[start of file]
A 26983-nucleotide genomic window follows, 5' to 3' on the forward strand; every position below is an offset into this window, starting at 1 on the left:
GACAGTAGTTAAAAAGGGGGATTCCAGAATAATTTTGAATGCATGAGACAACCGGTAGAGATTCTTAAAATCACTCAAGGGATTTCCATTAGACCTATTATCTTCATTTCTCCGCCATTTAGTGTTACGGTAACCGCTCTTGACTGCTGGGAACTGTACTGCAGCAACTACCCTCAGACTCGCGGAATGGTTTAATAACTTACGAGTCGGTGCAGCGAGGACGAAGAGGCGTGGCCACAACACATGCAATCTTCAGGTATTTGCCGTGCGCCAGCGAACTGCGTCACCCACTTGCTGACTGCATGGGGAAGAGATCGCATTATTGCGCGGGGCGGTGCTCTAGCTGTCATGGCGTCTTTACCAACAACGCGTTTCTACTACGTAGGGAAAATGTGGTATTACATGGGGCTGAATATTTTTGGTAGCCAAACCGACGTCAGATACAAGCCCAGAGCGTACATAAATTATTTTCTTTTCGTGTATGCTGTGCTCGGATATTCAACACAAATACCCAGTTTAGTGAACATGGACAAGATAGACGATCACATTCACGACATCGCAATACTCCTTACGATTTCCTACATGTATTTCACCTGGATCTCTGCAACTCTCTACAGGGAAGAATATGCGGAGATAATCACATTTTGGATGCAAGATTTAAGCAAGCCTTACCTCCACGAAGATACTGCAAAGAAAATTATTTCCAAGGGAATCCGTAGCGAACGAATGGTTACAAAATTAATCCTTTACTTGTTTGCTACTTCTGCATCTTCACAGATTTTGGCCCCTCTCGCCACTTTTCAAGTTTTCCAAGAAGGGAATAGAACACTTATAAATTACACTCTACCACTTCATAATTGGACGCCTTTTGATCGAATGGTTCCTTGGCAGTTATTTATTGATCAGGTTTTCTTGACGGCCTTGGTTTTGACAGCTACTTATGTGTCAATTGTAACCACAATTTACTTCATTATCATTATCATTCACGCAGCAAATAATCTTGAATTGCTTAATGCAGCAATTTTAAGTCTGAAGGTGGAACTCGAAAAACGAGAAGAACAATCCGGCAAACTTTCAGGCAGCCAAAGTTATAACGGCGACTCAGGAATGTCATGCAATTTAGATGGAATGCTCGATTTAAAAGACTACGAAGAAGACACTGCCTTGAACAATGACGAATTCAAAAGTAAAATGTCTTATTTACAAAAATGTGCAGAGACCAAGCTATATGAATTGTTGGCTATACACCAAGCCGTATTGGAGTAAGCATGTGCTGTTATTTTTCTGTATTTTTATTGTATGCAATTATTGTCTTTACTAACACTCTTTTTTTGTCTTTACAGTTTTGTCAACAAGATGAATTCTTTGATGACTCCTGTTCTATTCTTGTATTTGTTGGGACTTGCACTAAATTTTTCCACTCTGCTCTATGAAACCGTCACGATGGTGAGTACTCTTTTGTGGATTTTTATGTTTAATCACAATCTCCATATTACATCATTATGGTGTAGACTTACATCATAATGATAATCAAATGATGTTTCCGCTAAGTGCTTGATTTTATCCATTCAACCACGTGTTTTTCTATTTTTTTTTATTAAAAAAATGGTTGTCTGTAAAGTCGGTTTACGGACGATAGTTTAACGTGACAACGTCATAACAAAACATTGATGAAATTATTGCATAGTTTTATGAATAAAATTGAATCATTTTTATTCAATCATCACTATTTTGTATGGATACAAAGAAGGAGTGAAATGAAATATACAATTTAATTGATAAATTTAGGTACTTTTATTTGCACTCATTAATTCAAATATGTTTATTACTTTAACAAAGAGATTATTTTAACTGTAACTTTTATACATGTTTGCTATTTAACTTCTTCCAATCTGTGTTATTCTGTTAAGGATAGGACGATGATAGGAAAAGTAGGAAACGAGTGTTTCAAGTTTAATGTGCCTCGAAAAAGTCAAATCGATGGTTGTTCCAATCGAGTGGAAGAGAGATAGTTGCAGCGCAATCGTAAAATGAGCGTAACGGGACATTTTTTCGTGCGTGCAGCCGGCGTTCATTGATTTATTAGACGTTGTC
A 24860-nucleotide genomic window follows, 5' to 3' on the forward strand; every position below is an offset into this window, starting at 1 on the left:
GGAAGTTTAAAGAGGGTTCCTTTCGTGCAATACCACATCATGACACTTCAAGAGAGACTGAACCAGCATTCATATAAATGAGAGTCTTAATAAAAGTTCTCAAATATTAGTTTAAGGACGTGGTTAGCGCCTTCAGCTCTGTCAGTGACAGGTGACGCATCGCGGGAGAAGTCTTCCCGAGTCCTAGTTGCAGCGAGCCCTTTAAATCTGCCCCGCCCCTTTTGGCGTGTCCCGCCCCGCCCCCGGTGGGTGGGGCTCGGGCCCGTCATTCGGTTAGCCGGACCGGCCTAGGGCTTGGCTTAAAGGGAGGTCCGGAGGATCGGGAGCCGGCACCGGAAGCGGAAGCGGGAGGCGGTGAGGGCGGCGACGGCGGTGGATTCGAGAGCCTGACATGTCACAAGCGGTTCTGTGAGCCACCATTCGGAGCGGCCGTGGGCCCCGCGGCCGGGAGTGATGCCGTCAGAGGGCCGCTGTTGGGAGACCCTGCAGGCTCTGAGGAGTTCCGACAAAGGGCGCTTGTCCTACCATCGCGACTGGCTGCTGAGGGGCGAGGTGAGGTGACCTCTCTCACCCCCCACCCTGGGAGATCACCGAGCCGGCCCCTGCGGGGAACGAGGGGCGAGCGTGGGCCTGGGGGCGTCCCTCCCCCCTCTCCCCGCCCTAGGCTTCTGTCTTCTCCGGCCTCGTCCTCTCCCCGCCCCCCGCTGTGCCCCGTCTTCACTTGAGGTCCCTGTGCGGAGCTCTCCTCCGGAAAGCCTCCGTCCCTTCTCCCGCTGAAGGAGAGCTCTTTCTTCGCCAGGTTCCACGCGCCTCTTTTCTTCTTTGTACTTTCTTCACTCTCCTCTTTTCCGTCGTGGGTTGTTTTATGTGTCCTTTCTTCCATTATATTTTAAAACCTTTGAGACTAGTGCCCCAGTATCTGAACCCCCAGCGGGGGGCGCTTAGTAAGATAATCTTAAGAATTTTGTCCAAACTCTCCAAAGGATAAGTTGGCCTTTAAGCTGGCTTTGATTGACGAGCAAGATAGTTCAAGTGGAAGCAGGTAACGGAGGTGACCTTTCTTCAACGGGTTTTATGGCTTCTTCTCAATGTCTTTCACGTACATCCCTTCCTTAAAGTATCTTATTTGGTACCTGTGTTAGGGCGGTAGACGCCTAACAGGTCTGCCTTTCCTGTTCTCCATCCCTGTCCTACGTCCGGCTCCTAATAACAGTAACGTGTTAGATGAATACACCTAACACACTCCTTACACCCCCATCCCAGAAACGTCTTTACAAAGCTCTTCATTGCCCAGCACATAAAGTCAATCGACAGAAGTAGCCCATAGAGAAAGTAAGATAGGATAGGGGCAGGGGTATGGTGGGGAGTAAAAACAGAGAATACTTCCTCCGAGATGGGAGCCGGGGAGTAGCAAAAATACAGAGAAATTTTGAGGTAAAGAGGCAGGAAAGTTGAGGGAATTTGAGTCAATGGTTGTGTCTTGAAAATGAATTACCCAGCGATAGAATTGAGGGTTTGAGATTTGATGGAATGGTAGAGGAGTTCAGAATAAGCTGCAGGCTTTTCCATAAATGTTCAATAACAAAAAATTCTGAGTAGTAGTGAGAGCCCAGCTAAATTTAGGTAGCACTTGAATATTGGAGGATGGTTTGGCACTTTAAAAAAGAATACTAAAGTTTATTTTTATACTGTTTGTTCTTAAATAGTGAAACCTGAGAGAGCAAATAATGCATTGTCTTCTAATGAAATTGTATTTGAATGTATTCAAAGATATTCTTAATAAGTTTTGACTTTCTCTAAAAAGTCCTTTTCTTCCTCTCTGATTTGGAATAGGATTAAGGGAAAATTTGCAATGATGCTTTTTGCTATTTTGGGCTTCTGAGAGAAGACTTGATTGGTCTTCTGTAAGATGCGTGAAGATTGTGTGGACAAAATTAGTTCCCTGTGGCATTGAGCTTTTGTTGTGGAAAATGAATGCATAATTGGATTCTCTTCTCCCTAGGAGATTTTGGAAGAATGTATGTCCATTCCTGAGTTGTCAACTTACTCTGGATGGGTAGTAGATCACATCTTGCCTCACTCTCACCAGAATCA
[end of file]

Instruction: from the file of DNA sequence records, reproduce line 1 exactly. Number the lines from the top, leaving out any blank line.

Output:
A 26983-nucleotide genomic window follows, 5' to 3' on the forward strand; every position below is an offset into this window, starting at 1 on the left: